After mastitis and fertility problems, lameness is the third most important source of economic losses in dairy production. Laminitis –a disease characterized by inflammation of the lamella tissue of the claw– leads to pain for animals, greater susceptibility to other diseases, higher treatment costs, lower performance and lameness.
However, the pathology of laminitis is still not fully understood. As it is a multifactorial disease, several substances and toxins such as endotoxins are discussed as possible trigger factors. Endotoxins, or lipopolysaccharides, are cell wall components of Gram-negative bacteria that are released when bacteria multiply, lyse and die.
During bacterial imbalance in the rumen, endotoxin concentration can rapidly increase. Once endotoxins have reached the blood flow through an impaired rumen barrier, they can reach the hoof tissue and have a negative impact on tissue integrity through different mechanisms, e.g. inflammation, in which specific cells activate cytokines (e.g. TNF-alpha, IL-6) and enzymes (e.g. matrix metalloproteinases) that weaken or destroy the tissue.
In severe cases, the connective tissue of the pedal bone completely separates from the lamellar tissue—causing the rotation and sinking of the pedal bone. This irreversible process causes considerable pain.
Figure 1. Overview of the dissection process of the equine hoof or bovine claw.
Benefits of the ex vivo/in vitro laminitis model
Animal experiments are associated with pain and stress for the animal. In addition, they are very time and cost extensive. An ex vivo/in vitro model offers an alternative way to investigate the role of different trigger factors during laminitis without the need for animal trials, and at lower costs. From a research perspective, it allows scientists to evaluate different toxins and concentrations in one trial and to evaluate the interaction of different toxins and other trigger factors.
Furthermore, this model mimics the in vivo situation quite well, as all affected tissue layers are involved. The practical application aspect is also important, as it allows for the evaluation of nutrition strategies to prevent laminitis.
How the ex vivo/in vitro laminitis model works
Equine hooves and bovine claws are obtained from a local abattoir (horse hooves commonly serve as a model for ruminants in scientific research). The tissue is put on ice and quickly transported to the lab. Next, hooves or claws are carefully washed with a disinfectant. Initial steps of the dissection process (Figure 1) are performed with a band saw. Then, surgical instruments are used to prepare explants containing three layers: the inner hoof/claw wall, epidermal lamellae and connective tissue (Figure 2).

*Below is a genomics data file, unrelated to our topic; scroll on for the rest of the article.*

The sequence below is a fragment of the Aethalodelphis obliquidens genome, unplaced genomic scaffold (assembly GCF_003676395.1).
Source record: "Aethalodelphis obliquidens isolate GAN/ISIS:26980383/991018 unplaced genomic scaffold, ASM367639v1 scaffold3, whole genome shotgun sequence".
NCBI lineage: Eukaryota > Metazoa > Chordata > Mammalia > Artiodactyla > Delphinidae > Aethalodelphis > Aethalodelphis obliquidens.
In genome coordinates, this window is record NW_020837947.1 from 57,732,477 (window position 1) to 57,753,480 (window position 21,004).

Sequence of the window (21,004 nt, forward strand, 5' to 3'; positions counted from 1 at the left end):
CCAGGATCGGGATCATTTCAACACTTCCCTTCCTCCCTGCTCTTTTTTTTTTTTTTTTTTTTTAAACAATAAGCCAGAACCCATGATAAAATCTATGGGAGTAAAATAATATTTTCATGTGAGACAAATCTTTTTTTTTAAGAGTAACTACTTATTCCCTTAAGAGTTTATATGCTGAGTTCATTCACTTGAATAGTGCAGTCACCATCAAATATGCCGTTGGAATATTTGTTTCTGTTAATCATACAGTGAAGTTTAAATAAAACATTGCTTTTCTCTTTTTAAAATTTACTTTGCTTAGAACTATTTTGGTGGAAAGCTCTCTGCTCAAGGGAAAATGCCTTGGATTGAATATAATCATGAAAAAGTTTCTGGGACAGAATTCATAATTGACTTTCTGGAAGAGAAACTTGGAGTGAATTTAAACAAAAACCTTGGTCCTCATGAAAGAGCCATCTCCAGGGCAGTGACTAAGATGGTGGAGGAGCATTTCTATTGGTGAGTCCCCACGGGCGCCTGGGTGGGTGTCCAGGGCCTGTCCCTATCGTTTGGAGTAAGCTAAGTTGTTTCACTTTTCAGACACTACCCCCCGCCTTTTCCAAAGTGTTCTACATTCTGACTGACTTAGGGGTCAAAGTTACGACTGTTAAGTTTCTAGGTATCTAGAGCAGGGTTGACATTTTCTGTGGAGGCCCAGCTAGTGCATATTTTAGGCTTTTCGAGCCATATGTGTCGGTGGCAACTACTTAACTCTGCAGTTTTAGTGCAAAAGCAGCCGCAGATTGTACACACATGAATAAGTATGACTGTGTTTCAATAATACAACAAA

Figure 2. Explants of about 5x5 mm contain all three important layers of
the hoof/claw: connective tissue to the pedal bone (1), lamellae tissue (2)
and the inner hoof/claw wall (3).
Finally, prepared explants are cultivated in 24 well plates (1 explant/well) with 1 mL cultivation medium at 37 °C and 5% CO2 (Figure 3). During incubation potential trigger factors, e.g. toxins, can be added to each explant. Explants cultivated in medium only served as negative control.
Figure 3. Explants are cultured in cell culture plates (24 wells) with
culture medium and potential trigger factors.
Two different methods can be applied to evaluate if tested trigger factors have an influence on the tissue:
1. Evaluation, if explants separate
Lamellar separation is tested by fixing the hoof/claw wall and the connective tissue into forceps. Explants are scored as separated, if lamellar is separated from the connective tissue or lamellar are completely destroyed; and scored intact, if not (Figure 4).
Figure 4. Manual separation test of explants with forceps:
(1) intact explant, (2) separated explants.
2. Evaluation of force, which is needed to separate explants
The explants are fixed to a calibrated force transducer, and the force required for explant separation is measured (Figure 5).
Figure 5. Evaluation of separation force of explants. (1) explants are fixed to a force transducer, (2) maximal force is recorded,
which is needed to separate explants.
Recent scientific papers have shown that endotoxins and fumonisins have the capability to aggravate the severity of laminitis (Table 1).
Table 1. Recent BIOMIN Research Center findings on laminitis.
Our understanding of the causes of laminitis continue to advance. Here are several steps you can take to reduce the risk of laminitis in your herds:
- Appropriate feeding management: avoid excessive amounts of carbohydrates
- Proper and sufficient bedding material
- Good hygiene management
- Regular hoof/claw trimming
- Mineral supplementation
- Proper mycotoxin risk management
- Endotoxin prevention and counteracting strategies e.g. binding and bioprotection